void IntializeTelemetry(Telemetry telemetry);
    }

    public class Telemetry
    {
        public Dictionary<string, string> Properties { get; set; } = new Dictionary<string, string>();
    }

    public class ExceptionTelemetry : Telemetry
    {
        public Exception Exception { get; set; }
    }
}

It's the exact same scenario I described above but way less obvious. Any call to TrackTelemetry ends up indirectly calling user code, from any context and that code has no idea whether it's safe to use the IHttpContextAccessor.

@alefranz

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@alefranz alefranz commented Oct 14, 2019

I've been bitten by this as well.
My personal guidance is now to not use the IHttpContextAccessor and copy what you need from it (with the exception of some thoroughly reviewed library that needs to avoid a copy for performance reason) so I think it would make sense to improve the docs on how to work around it.
I would be even tempted to suggest to deprecate it 😅 as with the current gotchas (hard to detect) it doesn't fit with the pit of success strategy.

Is there any scenario that this enable when otherwise storing it in an async local from a middleware would be too late?
If you have to explicitly store the context yourself there is a bigger chance (am I too optimistic?) that you think about the life-cycle as well as which fields you actually need and do the right thing (and with the right trade-off).

Doing a full copy of the context, even if it is opt in, it feels like unnecessarily costly as you probably need just a small % of the data. Also, it will have to materialize all the lazy evaluated properties (e.g. headers) I imagine.

@davidfowl

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@davidfowl davidfowl commented Oct 14, 2019

If you have to explicitly store the context yourself there is a bigger chance (am I too optimistic?) that you think about the life-cycle as well as which fields you actually need and do the right thing (and with the right trade-off).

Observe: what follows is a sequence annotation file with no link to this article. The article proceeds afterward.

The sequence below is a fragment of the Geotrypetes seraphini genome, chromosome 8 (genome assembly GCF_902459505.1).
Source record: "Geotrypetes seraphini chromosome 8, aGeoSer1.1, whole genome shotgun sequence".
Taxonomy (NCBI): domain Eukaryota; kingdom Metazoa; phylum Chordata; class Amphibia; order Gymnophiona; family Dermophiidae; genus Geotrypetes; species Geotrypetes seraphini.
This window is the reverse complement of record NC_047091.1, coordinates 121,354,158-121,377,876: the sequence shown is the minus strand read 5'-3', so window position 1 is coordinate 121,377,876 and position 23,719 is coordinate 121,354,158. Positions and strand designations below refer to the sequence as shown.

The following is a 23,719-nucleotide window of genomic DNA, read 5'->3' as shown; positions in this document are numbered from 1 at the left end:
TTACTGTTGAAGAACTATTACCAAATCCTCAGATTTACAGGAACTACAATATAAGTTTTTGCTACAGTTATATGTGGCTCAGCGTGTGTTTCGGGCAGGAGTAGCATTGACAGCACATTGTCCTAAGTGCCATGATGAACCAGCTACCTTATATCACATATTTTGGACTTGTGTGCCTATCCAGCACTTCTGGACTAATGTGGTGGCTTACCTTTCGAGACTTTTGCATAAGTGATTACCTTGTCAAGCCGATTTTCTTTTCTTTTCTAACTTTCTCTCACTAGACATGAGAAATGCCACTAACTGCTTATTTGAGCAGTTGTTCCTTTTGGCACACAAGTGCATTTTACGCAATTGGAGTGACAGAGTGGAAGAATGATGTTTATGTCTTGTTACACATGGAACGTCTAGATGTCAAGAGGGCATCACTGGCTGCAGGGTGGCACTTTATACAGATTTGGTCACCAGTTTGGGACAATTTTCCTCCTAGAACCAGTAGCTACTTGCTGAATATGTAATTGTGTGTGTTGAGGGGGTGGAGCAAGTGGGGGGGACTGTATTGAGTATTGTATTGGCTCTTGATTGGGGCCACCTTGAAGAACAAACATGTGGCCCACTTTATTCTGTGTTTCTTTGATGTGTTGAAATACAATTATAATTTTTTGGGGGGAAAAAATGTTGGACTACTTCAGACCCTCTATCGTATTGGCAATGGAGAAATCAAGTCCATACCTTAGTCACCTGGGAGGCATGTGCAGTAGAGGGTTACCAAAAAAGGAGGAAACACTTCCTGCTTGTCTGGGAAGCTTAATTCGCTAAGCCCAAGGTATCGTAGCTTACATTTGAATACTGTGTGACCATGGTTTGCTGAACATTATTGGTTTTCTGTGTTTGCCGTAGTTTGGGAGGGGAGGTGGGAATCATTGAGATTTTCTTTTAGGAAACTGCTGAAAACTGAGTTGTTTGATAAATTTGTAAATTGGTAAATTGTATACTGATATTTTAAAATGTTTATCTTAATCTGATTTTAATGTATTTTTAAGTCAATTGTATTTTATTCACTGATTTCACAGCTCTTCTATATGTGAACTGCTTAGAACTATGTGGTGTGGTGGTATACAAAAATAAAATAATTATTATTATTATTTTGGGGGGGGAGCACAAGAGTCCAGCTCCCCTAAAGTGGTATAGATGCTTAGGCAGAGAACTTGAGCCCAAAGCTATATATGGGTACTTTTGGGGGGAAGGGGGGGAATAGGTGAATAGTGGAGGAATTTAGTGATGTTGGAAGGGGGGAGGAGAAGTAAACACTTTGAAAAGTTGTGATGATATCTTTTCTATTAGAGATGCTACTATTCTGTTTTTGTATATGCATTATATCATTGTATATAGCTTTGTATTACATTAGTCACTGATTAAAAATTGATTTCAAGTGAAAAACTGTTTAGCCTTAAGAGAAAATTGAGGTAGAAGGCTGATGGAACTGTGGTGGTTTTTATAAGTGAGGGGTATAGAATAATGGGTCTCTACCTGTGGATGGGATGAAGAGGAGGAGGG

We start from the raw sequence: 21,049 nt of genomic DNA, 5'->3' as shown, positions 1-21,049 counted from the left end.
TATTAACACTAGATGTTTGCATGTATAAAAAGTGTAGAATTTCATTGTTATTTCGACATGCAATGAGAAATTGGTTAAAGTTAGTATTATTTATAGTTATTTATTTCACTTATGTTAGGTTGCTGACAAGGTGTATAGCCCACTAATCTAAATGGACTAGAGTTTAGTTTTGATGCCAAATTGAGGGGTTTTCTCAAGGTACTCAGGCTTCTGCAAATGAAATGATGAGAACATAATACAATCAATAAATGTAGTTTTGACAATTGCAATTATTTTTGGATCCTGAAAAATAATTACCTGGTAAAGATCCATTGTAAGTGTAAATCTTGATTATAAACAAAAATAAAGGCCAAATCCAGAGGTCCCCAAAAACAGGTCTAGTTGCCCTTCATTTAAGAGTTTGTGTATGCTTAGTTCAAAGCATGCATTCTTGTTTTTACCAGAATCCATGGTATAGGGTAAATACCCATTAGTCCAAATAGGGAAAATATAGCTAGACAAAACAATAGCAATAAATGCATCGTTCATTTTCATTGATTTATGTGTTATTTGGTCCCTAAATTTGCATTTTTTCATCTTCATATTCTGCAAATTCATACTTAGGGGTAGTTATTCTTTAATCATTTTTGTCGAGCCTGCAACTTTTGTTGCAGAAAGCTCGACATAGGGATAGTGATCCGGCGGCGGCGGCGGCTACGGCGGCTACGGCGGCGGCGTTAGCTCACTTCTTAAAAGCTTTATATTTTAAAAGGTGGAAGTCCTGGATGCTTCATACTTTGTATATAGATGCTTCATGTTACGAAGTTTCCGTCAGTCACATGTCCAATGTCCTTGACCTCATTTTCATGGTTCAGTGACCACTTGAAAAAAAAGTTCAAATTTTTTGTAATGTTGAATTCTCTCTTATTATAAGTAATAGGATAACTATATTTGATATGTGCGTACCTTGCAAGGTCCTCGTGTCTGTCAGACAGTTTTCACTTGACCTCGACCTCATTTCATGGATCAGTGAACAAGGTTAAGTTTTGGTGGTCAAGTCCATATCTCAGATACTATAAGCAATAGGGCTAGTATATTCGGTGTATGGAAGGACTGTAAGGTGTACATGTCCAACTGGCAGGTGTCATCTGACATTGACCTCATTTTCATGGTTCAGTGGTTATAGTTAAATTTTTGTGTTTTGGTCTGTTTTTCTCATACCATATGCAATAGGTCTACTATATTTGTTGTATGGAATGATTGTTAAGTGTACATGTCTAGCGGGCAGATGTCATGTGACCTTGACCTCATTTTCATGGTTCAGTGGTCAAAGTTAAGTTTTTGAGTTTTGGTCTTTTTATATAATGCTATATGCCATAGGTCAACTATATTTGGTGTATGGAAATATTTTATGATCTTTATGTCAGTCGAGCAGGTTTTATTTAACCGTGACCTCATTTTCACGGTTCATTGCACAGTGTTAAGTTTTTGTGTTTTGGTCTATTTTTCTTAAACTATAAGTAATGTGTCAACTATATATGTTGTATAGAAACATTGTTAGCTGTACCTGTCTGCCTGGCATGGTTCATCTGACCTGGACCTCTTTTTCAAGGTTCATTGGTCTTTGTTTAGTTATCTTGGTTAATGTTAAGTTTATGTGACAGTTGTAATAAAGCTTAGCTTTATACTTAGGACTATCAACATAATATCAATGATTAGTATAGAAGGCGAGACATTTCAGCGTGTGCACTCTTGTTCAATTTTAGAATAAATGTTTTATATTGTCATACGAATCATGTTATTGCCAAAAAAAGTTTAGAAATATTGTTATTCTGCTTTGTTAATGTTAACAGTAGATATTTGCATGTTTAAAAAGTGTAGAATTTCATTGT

I'm actually thinking that might be a better idea as well. Recommend using a custom async local that never gets cleared but is set at the beginning of every request.

@SherifRefaat

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@SherifRefaat SherifRefaat commented Oct 14, 2019

@davidfowl What about disabling the reuse of HttpContext when certain 'compatibility' flag is set to true? That would require no change in user's code and would be feasible to wait for the next minor release to migrate -- relatively -- older projects.

@smudge202

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@smudge202 smudge202 commented Oct 14, 2019

One other consideration - IHttpContextAccessor.HttpContext smells to me a lot like DateTime.Now (sure, it's not static, but otherwise...).

If the context isn't always available, could we change that to bool IHttpContextAccessor.TryGetHttpContext(out HttpContext context)?

@davidfowl

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@davidfowl davidfowl commented Oct 15, 2019

@SherifRefaat yes that's possible but it would be great to have the opt-in be more granular. This also means that you would get an object disposed exception or null. It wouldn't "fix" the problem.

@smudge202 That's not the problem. You can get the HttpContext (TryGetHttpContext would return true) and it could be cleared out from under you after that.

@davidfowl

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@davidfowl davidfowl commented Oct 16, 2019

OK I have a pretty simple fix for this. PR coming soon. The result will be object disposed exceptions. That's a bit better than getting the wrong values 😄